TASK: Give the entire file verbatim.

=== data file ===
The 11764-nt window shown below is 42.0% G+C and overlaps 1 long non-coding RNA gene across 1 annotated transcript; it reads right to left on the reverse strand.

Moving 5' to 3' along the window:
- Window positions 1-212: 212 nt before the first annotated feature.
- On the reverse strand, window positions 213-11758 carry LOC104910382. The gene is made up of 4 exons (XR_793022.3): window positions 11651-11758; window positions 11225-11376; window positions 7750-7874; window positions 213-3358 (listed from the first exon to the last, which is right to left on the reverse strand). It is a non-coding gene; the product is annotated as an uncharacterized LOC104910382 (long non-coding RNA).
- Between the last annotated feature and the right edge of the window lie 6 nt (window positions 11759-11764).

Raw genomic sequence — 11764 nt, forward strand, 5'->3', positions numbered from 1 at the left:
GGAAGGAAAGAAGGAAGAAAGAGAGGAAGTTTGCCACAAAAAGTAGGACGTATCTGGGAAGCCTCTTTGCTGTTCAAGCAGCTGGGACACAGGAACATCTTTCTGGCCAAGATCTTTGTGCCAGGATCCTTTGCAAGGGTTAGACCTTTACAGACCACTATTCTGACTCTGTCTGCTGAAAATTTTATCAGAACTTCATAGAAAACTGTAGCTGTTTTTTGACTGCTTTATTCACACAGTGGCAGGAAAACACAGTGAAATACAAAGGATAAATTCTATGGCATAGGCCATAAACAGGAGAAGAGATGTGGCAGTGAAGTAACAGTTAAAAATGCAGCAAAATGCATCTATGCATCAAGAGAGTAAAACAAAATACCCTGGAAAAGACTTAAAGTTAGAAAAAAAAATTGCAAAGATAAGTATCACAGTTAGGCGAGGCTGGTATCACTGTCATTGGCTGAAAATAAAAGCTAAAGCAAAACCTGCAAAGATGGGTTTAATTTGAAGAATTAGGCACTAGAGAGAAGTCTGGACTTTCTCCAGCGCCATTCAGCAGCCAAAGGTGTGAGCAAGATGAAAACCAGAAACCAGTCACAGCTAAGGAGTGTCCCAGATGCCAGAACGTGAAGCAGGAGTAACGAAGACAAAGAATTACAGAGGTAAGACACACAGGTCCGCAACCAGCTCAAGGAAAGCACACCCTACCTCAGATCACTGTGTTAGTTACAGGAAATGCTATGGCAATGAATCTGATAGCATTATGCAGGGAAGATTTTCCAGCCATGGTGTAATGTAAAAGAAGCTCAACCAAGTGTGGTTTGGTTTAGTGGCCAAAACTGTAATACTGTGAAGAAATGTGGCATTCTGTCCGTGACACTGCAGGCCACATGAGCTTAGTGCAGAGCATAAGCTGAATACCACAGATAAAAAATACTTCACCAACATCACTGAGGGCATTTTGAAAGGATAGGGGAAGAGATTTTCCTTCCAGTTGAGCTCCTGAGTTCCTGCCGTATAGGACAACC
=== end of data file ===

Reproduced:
The 11764-nt window shown below is 42.0% G+C and overlaps 1 long non-coding RNA gene across 1 annotated transcript; it reads right to left on the reverse strand.

Moving 5' to 3' along the window:
- Window positions 1-212: 212 nt before the first annotated feature.
- On the reverse strand, window positions 213-11758 carry LOC104910382. The gene is made up of 4 exons (XR_793022.3): window positions 11651-11758; window positions 11225-11376; window positions 7750-7874; window positions 213-3358 (listed from the first exon to the last, which is right to left on the reverse strand). It is a non-coding gene; the product is annotated as an uncharacterized LOC104910382 (long non-coding RNA).
- Between the last annotated feature and the right edge of the window lie 6 nt (window positions 11759-11764).

Raw genomic sequence — 11764 nt, forward strand, 5'->3', positions numbered from 1 at the left:
GGAAGGAAAGAAGGAAGAAAGAGAGGAAGTTTGCCACAAAAAGTAGGACGTATCTGGGAAGCCTCTTTGCTGTTCAAGCAGCTGGGACACAGGAACATCTTTCTGGCCAAGATCTTTGTGCCAGGATCCTTTGCAAGGGTTAGACCTTTACAGACCACTATTCTGACTCTGTCTGCTGAAAATTTTATCAGAACTTCATAGAAAACTGTAGCTGTTTTTTGACTGCTTTATTCACACAGTGGCAGGAAAACACAGTGAAATACAAAGGATAAATTCTATGGCATAGGCCATAAACAGGAGAAGAGATGTGGCAGTGAAGTAACAGTTAAAAATGCAGCAAAATGCATCTATGCATCAAGAGAGTAAAACAAAATACCCTGGAAAAGACTTAAAGTTAGAAAAAAAAATTGCAAAGATAAGTATCACAGTTAGGCGAGGCTGGTATCACTGTCATTGGCTGAAAATAAAAGCTAAAGCAAAACCTGCAAAGATGGGTTTAATTTGAAGAATTAGGCACTAGAGAGAAGTCTGGACTTTCTCCAGCGCCATTCAGCAGCCAAAGGTGTGAGCAAGATGAAAACCAGAAACCAGTCACAGCTAAGGAGTGTCCCAGATGCCAGAACGTGAAGCAGGAGTAACGAAGACAAAGAATTACAGAGGTAAGACACACAGGTCCGCAACCAGCTCAAGGAAAGCACACCCTACCTCAGATCACTGTGTTAGTTACAGGAAATGCTATGGCAATGAATCTGATAGCATTATGCAGGGAAGATTTTCCAGCCATGGTGTAATGTAAAAGAAGCTCAACCAAGTGTGGTTTGGTTTAGTGGCCAAAACTGTAATACTGTGAAGAAATGTGGCATTCTGTCCGTGACACTGCAGGCCACATGAGCTTAGTGCAGAGCATAAGCTGAATACCACAGATAAAAAATACTTCACCAACATCACTGAGGGCATTTTGAAAGGATAGGGGAAGAGATTTTCCTTCCAGTTGAGCTCCTGAGTTCCTGCCGTATAGGACAACC